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The Largest Chipmaker In The World Was Supposed To Create Thousands Of US Jobs, But There Are Delays

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Taiwan Semiconductor Manufacturing Co. (TSMC), recognized as the globe’s leading chipmaker, has announced the postponement of its Phoenix, Arizona factory opening to 2025. The company cites a deficiency in skilled American workers as the primary reason for this delay.

Seeking a solution, TSMC has approached the US government to authorize visas for 500 additional Taiwanese employees to supplement the workforce. This move has been met with resistance from an Arizona labor union, which argues that these visas could undermine job opportunities for local residents.

However, the challenges facing TSMC’s Arizona factory are not solely rooted in the alleged skills deficit. Differences in workplace culture between Taiwan and the US pose another hurdle.

In Taiwan, the commitment to work is deep-rooted, with employees often expected to work extended hours, sometimes at the expense of personal time. Morris Chang, TSMC’s founder, recently illustrated this cultural norm during a panel in Taipei. He described a scenario where a Taiwanese engineer would, without hesitation, leave for the factory in the middle of the night if required.

TSMC staff, in a conversation with The New York Times, expressed skepticism about whether American workers would demonstrate similar dedication. They voiced concerns that this cultural gap might result in Taiwanese workers shouldering a disproportionate amount of the workload.

Wayne Chiu, a former TSMC engineer, pointed out another dimension to this issue. He conveyed to The New York Times that while technology is a central aspect of wafer manufacturing, managing personnel is the true challenge. He emphasized that American employees, with their distinct work culture and ethos, might pose management challenges.

US employees have voiced their own concerns about TSMC’s work environment. Reviews on the career platform Glassdoor provide insights into these apprehensions. Some American employees described their experiences at TSMC Phoenix as demanding and overwhelming, mentioning excessive workloads, prolonged working hours, and resource shortages.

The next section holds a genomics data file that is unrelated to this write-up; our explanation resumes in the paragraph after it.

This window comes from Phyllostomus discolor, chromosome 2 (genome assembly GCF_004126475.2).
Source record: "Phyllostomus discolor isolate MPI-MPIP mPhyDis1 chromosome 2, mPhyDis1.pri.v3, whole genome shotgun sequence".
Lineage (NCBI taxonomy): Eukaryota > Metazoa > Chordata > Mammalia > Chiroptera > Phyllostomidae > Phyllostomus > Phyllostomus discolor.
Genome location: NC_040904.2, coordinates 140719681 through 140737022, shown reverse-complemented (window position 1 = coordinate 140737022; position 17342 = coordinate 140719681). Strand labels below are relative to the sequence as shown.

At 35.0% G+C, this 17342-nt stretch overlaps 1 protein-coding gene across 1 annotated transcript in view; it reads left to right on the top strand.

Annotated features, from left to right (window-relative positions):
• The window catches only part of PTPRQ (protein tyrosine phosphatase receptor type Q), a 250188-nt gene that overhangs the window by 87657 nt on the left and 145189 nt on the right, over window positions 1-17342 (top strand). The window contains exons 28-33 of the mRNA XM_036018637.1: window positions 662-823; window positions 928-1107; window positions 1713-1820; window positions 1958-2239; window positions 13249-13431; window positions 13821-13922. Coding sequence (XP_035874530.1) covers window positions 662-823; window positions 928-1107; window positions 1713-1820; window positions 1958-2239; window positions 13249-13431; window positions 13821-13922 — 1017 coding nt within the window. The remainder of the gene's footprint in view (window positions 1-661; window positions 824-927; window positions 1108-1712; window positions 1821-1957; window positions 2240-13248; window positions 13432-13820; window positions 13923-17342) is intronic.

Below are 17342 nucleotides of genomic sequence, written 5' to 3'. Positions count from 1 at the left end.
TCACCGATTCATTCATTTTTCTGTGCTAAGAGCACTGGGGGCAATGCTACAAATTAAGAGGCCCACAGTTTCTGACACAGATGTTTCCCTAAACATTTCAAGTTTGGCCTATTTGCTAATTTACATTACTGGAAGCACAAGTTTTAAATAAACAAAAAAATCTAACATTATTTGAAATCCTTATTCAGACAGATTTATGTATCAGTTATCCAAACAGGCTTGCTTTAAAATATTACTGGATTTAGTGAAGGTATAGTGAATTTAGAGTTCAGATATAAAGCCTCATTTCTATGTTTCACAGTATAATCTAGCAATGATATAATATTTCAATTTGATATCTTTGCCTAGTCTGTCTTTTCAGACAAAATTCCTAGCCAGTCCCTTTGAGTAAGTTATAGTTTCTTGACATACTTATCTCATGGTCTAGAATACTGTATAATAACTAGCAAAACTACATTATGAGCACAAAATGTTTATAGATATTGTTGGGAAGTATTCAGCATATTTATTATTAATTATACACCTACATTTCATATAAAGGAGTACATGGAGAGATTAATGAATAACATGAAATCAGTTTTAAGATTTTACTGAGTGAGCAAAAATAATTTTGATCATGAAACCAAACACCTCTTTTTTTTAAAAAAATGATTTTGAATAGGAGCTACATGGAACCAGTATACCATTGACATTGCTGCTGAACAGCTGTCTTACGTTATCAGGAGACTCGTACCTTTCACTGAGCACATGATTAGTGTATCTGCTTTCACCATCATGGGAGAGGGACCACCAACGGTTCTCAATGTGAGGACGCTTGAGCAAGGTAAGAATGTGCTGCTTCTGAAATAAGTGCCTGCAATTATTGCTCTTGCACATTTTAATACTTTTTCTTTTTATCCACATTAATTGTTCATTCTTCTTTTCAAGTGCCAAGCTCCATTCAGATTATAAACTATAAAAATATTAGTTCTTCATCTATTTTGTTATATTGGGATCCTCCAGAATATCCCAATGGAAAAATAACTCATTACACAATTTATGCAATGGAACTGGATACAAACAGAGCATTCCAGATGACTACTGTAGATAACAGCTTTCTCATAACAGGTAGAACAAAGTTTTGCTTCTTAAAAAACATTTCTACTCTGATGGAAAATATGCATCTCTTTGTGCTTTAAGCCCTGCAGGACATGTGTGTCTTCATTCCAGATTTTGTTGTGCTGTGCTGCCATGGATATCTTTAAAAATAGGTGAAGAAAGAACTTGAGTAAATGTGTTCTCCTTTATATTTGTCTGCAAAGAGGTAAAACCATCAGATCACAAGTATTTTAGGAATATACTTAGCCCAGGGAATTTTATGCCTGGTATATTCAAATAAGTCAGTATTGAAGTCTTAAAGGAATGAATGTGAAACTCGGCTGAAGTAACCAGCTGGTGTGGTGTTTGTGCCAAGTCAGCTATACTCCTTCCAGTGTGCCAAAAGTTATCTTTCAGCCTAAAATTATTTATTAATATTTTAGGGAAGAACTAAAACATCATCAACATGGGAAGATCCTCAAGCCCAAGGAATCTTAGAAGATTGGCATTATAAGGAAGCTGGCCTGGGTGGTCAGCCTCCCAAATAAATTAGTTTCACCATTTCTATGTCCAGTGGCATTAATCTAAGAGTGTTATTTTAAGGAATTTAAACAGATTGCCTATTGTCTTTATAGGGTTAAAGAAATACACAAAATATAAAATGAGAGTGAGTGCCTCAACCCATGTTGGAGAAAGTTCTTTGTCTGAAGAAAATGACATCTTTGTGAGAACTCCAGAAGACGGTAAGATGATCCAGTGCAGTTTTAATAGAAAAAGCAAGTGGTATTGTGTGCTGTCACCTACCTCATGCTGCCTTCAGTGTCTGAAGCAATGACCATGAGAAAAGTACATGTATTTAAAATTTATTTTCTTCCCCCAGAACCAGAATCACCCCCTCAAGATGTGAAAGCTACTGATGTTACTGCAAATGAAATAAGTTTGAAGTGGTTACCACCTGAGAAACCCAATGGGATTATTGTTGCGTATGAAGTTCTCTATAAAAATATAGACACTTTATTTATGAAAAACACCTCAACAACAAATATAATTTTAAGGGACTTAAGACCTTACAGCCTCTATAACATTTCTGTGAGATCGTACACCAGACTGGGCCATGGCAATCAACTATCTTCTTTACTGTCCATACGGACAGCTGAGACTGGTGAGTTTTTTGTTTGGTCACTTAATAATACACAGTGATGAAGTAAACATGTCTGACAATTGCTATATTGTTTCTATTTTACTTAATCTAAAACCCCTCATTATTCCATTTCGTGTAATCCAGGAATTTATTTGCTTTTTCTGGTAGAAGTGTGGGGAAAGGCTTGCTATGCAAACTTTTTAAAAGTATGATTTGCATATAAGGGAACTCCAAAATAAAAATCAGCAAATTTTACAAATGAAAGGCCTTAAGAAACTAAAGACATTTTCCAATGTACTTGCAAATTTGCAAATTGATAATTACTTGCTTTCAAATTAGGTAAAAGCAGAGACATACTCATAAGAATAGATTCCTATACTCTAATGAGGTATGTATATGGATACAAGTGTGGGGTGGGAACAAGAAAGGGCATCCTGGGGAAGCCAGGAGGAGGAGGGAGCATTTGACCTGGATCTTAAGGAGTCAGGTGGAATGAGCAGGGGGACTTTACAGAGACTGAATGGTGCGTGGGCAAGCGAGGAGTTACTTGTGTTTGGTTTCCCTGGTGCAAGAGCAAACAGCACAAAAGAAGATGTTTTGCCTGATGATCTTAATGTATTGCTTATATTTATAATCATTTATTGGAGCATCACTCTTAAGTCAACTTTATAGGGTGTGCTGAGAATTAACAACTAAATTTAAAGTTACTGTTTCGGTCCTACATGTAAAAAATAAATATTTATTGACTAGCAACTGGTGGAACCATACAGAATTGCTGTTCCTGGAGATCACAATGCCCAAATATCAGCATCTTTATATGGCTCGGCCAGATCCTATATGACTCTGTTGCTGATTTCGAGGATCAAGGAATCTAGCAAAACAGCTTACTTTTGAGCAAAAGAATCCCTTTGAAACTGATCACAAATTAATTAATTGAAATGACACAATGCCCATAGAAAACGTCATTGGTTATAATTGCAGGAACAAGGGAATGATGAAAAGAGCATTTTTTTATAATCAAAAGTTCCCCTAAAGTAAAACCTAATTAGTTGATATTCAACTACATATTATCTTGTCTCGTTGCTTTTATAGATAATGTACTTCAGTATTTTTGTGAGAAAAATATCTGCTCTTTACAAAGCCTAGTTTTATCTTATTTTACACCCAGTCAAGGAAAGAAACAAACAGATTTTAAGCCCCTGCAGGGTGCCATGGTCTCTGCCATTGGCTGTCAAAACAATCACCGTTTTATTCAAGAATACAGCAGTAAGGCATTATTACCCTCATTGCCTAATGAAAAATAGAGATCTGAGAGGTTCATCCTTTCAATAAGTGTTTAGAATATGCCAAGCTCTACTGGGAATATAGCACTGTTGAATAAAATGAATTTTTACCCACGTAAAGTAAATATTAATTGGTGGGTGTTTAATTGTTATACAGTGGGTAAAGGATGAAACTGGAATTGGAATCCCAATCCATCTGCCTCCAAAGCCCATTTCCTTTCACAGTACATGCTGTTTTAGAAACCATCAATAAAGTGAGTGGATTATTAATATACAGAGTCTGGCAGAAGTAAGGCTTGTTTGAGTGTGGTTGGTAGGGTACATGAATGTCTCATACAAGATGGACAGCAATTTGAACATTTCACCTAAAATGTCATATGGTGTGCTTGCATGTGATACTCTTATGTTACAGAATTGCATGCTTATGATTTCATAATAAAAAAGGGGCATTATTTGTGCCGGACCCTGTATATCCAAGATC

It’s also worth noting a Taiwanese YouTube channel’s perspective on this issue, which accused American workers of not being adequately productive and overusing their phones at work. However, this claim remains unverified.

Responding to concerns about TSMC’s workplace culture, Mark Liu, TSMC’s chair, emphasized that the company would not mandate its Taiwanese work culture upon its American employees. Instead, he conveyed the company’s openness to adapting to a new work culture, provided its foundational values remain unaltered.

Yet, concerns over a perceived skills gap aren’t new for TSMC. In 2022, Chang articulated a deficit in manufacturing expertise within the US workforce. Drawing a parallel with TSMC’s Oregon plant, he highlighted that production costs there were 50% higher than in Taiwan, even after various interventions.

The Arizona Pipe Trades 469 Union countered this narrative, alleging that TSMC is undervaluing Arizona’s skilled labor. The union initiated a petition to prevent the company from bringing in more Taiwanese workers, arguing that it contradicts the CHIPS Act’s purpose, which aims to create jobs for American workers.

While TSMC refrained from commenting on specific cultural concerns, the company confirmed its commitment to hiring local Arizona workers. The firm explained that the added Taiwanese employees are intended for short-term support, especially during the critical phases of the facility’s construction.

Economist Adam Ozimek, analyzing the situation, suggested that the American workforce could potentially fulfill the job requirements but might take longer due to differences in experience.


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